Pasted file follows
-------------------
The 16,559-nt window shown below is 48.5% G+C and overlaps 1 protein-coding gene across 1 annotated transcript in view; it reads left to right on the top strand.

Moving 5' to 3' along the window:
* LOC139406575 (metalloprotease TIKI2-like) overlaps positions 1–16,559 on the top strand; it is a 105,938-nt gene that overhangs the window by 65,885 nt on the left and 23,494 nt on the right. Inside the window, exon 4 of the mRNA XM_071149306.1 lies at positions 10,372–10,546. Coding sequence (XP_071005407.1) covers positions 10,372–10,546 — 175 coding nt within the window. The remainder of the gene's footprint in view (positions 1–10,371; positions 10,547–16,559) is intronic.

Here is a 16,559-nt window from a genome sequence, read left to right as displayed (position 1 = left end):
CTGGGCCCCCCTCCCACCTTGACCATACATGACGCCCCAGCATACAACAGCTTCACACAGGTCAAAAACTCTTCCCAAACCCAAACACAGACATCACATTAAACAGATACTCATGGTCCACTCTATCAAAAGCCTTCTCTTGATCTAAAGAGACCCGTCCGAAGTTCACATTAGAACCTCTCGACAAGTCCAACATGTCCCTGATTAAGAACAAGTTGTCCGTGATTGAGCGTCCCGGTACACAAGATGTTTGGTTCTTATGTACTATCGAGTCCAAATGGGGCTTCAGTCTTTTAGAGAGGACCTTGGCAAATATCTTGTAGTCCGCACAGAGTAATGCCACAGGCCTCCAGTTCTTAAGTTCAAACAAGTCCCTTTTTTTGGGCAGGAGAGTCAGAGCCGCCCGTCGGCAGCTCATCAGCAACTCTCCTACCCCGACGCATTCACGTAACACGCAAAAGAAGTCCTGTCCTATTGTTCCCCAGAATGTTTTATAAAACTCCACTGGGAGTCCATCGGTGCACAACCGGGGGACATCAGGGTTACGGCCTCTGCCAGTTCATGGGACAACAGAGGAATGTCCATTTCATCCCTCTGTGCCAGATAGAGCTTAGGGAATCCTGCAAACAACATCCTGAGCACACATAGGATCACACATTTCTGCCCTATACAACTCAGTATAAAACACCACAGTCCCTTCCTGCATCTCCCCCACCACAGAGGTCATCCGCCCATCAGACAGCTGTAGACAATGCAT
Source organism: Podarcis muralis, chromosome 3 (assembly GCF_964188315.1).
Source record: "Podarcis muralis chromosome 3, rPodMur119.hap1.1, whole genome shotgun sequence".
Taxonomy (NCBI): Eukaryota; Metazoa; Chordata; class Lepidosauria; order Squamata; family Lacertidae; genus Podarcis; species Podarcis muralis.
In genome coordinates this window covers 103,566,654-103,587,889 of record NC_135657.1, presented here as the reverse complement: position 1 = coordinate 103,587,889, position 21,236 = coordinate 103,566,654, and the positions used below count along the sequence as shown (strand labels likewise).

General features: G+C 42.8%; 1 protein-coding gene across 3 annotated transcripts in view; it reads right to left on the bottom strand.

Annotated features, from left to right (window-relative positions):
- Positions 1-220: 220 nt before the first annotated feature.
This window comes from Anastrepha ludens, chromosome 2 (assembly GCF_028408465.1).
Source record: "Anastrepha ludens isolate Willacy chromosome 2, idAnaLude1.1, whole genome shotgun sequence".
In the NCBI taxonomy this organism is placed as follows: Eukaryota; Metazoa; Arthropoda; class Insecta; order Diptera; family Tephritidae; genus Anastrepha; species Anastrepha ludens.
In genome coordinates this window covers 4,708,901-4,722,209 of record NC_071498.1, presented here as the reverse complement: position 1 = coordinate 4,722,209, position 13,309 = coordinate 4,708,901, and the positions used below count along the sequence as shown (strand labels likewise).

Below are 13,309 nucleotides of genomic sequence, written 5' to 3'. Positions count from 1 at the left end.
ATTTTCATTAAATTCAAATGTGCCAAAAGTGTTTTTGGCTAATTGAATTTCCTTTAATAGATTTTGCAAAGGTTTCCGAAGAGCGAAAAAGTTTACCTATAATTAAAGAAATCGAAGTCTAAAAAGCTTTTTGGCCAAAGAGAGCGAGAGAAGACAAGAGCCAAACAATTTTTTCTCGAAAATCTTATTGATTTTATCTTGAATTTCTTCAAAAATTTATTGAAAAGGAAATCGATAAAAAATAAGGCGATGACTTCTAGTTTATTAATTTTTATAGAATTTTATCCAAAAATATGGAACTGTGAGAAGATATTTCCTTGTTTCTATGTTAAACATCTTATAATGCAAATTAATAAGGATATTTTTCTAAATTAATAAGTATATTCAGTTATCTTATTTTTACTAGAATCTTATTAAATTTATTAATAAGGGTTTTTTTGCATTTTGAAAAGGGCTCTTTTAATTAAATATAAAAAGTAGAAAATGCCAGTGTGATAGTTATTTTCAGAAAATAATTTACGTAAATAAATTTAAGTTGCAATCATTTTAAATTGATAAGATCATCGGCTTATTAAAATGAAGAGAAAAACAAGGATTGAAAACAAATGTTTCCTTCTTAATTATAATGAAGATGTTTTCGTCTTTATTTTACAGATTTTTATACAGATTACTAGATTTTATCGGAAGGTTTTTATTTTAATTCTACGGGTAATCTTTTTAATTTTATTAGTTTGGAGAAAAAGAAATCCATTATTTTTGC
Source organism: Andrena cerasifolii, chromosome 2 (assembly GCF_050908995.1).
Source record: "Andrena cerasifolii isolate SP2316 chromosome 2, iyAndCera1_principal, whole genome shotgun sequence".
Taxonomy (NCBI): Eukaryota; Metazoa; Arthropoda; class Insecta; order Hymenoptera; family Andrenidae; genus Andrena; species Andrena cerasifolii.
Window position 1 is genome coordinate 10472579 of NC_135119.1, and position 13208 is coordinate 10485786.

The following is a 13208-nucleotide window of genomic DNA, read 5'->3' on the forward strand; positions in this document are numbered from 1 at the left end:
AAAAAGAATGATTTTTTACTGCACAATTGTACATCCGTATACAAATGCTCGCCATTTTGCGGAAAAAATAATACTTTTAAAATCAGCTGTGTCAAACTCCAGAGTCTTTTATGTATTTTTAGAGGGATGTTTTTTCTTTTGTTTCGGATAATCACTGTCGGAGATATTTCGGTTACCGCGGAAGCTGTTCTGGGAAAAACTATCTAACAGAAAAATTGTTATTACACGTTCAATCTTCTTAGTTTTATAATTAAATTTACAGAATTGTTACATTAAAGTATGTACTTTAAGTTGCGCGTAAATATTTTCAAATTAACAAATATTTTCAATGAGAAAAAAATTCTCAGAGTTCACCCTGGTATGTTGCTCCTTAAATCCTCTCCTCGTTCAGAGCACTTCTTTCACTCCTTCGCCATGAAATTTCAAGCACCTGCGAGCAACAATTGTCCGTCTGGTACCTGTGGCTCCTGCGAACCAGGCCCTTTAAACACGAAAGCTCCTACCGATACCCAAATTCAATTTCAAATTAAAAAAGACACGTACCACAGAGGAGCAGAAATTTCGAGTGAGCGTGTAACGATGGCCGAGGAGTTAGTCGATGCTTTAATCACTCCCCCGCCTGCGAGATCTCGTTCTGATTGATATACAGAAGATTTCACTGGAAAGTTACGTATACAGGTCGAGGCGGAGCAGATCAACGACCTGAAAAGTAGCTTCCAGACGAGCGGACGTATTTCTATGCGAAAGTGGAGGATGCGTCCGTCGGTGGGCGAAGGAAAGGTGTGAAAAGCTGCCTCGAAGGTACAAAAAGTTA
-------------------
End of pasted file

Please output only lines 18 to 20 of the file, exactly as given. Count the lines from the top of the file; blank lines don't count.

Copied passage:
ATTTTCATTAAATTCAAATGTGCCAAAAGTGTTTTTGGCTAATTGAATTTCCTTTAATAGATTTTGCAAAGGTTTCCGAAGAGCGAAAAAGTTTACCTATAATTAAAGAAATCGAAGTCTAAAAAGCTTTTTGGCCAAAGAGAGCGAGAGAAGACAAGAGCCAAACAATTTTTTCTCGAAAATCTTATTGATTTTATCTTGAATTTCTTCAAAAATTTATTGAAAAGGAAATCGATAAAAAATAAGGCGATGACTTCTAGTTTATTAATTTTTATAGAATTTTATCCAAAAATATGGAACTGTGAGAAGATATTTCCTTGTTTCTATGTTAAACATCTTATAATGCAAATTAATAAGGATATTTTTCTAAATTAATAAGTATATTCAGTTATCTTATTTTTACTAGAATCTTATTAAATTTATTAATAAGGGTTTTTTTGCATTTTGAAAAGGGCTCTTTTAATTAAATATAAAAAGTAGAAAATGCCAGTGTGATAGTTATTTTCAGAAAATAATTTACGTAAATAAATTTAAGTTGCAATCATTTTAAATTGATAAGATCATCGGCTTATTAAAATGAAGAGAAAAACAAGGATTGAAAACAAATGTTTCCTTCTTAATTATAATGAAGATGTTTTCGTCTTTATTTTACAGATTTTTATACAGATTACTAGATTTTATCGGAAGGTTTTTATTTTAATTCTACGGGTAATCTTTTTAATTTTATTAGTTTGGAGAAAAAGAAATCCATTATTTTTGC
Source organism: Andrena cerasifolii, chromosome 2 (assembly GCF_050908995.1).
Source record: "Andrena cerasifolii isolate SP2316 chromosome 2, iyAndCera1_principal, whole genome shotgun sequence".